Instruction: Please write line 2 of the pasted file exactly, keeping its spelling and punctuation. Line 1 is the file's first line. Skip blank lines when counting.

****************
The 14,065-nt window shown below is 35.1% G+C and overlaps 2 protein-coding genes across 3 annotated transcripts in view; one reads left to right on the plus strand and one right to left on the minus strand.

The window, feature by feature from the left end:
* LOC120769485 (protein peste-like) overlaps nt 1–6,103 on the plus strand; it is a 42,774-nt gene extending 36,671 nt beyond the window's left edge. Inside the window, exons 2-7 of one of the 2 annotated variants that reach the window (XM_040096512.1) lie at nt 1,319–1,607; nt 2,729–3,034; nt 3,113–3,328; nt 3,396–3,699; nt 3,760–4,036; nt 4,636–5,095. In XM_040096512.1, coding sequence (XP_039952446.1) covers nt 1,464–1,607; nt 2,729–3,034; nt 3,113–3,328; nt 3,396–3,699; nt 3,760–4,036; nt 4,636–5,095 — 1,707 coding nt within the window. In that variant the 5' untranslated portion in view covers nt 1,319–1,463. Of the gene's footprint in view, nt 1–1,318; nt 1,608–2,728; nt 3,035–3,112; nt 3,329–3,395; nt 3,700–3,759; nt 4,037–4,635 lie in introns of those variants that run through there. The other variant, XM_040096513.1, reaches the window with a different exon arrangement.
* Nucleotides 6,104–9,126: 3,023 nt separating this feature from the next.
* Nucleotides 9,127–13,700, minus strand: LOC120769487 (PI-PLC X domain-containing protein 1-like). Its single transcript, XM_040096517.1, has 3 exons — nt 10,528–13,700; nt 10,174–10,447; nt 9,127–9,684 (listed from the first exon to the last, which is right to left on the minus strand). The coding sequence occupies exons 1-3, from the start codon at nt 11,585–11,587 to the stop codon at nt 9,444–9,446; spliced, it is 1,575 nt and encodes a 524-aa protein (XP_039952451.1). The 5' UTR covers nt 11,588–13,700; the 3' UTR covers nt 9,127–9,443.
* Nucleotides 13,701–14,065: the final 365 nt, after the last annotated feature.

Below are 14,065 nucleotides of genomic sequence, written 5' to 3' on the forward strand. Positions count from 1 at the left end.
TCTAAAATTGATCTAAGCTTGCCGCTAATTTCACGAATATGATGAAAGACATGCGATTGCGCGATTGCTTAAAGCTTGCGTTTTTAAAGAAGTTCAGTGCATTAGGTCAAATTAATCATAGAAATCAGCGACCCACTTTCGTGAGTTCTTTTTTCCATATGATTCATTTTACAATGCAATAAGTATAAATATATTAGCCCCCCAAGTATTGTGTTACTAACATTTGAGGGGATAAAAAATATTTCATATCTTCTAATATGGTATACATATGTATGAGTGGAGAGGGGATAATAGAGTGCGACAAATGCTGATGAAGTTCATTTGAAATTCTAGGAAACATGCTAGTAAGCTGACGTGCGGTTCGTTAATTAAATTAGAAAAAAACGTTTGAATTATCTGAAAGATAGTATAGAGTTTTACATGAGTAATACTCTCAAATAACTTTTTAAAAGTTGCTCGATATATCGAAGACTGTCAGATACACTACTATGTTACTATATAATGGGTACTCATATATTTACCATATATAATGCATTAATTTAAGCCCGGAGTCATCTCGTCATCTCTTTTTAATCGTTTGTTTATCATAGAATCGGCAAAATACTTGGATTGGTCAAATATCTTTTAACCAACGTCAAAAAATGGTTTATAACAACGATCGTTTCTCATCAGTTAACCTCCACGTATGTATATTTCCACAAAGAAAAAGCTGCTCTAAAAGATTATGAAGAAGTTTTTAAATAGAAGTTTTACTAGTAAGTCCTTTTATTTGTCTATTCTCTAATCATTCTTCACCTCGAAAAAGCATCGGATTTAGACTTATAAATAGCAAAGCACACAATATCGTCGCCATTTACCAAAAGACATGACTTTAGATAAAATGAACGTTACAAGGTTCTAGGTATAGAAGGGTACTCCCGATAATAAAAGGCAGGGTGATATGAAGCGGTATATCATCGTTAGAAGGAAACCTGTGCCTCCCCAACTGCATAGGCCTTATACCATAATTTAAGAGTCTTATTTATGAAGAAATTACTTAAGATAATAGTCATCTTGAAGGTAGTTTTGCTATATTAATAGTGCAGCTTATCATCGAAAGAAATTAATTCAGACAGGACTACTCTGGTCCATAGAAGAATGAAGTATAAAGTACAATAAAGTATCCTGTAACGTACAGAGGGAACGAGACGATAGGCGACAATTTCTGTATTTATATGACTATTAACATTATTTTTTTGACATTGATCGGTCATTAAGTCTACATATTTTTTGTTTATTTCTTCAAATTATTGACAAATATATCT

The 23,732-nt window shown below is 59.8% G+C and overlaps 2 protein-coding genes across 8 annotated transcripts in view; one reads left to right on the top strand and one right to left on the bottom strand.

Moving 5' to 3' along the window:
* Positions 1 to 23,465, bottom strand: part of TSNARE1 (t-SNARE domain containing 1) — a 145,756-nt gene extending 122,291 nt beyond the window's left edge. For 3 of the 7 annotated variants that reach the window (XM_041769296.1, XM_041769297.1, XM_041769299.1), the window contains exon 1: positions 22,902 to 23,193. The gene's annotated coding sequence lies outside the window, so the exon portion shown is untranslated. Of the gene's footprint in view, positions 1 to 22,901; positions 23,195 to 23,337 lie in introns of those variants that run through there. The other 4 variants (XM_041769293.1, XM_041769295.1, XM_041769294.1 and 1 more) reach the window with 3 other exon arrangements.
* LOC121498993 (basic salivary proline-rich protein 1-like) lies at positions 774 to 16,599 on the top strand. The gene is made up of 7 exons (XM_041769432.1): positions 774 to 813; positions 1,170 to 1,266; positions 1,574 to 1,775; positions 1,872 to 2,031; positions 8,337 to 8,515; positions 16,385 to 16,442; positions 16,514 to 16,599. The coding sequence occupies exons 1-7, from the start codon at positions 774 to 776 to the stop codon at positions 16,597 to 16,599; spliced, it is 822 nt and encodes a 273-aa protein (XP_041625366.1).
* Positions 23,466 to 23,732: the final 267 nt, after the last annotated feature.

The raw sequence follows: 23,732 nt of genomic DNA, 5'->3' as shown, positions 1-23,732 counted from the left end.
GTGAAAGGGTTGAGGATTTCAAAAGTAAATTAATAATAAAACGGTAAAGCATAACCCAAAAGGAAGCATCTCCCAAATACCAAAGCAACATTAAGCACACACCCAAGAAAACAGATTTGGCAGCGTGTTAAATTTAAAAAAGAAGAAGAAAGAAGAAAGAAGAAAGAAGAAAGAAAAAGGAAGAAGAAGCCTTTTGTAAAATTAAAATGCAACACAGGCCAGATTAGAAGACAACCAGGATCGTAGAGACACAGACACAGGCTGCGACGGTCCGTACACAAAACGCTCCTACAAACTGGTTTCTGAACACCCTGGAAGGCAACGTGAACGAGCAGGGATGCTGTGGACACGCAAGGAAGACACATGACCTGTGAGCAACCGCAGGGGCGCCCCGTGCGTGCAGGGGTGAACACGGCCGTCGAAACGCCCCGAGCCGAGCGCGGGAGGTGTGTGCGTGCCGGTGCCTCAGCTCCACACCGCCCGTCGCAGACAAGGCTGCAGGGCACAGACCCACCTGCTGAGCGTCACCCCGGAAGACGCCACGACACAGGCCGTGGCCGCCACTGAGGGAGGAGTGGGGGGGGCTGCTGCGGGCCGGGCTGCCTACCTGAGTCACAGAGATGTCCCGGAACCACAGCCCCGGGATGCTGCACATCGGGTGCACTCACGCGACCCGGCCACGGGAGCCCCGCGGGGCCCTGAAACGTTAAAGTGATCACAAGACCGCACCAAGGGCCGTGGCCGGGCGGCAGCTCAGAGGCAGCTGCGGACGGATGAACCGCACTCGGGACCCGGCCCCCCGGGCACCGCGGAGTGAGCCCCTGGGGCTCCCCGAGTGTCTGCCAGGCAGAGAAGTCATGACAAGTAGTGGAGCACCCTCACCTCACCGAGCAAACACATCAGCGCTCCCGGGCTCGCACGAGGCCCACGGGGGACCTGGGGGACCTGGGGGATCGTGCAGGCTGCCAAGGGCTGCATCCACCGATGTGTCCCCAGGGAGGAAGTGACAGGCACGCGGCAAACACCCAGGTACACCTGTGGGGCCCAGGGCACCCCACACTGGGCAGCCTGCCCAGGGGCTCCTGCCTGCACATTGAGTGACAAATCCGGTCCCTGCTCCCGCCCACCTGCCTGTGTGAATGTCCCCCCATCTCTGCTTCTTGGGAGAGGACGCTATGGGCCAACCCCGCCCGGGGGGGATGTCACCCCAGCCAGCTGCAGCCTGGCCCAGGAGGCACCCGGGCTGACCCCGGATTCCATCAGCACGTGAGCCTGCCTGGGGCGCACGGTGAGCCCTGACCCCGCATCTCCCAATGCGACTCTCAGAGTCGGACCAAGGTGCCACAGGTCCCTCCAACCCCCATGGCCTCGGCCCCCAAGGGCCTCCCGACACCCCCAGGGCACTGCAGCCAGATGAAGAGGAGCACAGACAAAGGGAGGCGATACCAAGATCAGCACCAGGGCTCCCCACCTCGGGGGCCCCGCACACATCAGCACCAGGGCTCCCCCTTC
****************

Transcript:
The window, feature by feature from the left end: